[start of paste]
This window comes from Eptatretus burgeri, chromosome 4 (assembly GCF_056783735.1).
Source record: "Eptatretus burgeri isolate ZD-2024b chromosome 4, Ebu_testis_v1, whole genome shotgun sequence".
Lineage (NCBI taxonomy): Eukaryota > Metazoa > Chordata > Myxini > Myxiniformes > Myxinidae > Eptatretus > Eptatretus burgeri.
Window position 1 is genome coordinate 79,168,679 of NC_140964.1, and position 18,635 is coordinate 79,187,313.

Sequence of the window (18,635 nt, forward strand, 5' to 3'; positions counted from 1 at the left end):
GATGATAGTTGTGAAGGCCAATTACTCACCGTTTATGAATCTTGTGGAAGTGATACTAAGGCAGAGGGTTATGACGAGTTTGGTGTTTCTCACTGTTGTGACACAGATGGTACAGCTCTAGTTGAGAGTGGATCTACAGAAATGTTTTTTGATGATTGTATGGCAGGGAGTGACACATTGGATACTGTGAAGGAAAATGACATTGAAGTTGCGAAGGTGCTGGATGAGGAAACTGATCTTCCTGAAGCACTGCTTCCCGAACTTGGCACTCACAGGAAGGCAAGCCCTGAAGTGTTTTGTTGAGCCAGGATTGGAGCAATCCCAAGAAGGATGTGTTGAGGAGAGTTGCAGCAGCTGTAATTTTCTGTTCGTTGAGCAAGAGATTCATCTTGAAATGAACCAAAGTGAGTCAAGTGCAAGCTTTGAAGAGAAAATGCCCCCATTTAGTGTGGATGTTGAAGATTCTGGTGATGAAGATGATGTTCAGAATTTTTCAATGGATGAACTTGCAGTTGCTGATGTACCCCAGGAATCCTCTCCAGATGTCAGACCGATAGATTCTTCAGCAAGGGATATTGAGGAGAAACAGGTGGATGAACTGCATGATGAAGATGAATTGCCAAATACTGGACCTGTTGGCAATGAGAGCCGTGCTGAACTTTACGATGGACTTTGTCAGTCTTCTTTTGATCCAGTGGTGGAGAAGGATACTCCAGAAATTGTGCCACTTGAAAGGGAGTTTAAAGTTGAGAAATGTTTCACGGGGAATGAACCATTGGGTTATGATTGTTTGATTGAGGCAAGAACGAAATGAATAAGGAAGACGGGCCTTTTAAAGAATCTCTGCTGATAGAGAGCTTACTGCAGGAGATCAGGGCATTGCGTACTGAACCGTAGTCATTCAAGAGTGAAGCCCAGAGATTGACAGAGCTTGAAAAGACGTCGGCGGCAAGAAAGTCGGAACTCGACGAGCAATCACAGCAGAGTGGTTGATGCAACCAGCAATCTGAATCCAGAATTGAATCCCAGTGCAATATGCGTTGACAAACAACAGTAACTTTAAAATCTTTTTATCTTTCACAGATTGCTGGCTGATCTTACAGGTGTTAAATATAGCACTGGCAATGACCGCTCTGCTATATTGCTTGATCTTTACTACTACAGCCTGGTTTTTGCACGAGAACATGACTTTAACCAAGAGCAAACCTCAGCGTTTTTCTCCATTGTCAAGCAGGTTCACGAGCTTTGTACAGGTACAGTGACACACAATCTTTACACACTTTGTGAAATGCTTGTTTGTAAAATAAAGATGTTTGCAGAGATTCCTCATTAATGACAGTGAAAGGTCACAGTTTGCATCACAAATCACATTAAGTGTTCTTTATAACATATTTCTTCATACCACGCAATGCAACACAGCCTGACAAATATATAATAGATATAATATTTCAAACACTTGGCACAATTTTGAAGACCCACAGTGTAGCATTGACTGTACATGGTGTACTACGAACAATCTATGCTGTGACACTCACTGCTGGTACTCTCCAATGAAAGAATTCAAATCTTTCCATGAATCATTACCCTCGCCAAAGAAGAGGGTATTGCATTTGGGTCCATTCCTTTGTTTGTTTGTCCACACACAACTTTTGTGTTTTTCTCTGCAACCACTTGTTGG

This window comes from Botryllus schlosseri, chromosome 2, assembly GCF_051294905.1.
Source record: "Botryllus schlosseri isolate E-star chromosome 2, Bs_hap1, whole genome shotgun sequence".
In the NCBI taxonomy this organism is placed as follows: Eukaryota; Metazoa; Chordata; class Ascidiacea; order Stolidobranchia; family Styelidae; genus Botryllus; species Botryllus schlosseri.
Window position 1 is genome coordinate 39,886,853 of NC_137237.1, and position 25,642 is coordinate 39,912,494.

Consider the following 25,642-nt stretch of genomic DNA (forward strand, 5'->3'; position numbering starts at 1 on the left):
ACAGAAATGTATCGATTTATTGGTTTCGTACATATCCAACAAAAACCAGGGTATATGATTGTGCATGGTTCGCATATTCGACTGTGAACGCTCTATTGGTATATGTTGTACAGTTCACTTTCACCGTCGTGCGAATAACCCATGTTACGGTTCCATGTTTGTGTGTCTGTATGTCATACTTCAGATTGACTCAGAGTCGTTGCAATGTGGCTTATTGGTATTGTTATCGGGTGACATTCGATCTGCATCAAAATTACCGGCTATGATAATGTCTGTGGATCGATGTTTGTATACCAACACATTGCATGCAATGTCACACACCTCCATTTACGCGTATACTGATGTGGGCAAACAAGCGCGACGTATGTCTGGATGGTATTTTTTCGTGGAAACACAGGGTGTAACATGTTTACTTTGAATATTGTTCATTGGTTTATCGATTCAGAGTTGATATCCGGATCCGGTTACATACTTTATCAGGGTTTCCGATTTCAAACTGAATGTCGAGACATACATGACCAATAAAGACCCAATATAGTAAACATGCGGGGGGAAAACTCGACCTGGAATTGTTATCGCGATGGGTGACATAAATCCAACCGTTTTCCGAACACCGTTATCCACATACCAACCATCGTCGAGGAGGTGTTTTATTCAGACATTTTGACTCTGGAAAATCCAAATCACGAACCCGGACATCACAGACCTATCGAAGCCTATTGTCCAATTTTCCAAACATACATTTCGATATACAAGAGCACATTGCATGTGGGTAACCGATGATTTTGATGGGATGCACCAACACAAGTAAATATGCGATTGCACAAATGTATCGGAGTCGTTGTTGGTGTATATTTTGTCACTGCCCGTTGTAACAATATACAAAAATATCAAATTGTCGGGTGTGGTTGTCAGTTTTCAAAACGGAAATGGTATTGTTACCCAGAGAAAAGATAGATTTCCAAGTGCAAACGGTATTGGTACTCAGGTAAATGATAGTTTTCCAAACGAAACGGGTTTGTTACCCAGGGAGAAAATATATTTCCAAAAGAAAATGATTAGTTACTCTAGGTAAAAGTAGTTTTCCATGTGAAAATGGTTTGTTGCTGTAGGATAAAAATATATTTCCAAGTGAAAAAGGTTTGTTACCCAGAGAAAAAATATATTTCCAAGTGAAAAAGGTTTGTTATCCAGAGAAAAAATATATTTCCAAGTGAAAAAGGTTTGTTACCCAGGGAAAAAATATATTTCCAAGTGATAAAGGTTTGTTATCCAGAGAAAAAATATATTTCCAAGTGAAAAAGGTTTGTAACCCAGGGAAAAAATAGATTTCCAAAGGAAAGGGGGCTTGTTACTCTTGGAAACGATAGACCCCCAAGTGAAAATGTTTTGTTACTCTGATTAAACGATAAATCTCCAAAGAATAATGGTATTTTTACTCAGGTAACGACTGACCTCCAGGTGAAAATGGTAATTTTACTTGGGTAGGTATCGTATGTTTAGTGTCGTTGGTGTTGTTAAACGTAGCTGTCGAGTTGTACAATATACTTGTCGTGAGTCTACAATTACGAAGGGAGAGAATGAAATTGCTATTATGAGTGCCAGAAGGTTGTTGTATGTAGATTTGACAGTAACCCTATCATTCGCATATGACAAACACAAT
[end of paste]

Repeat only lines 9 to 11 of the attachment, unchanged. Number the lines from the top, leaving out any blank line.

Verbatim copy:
In the NCBI taxonomy this organism is placed as follows: Eukaryota; Metazoa; Chordata; class Ascidiacea; order Stolidobranchia; family Styelidae; genus Botryllus; species Botryllus schlosseri.
Window position 1 is genome coordinate 39,886,853 of NC_137237.1, and position 25,642 is coordinate 39,912,494.

Consider the following 25,642-nt stretch of genomic DNA (forward strand, 5'->3'; position numbering starts at 1 on the left):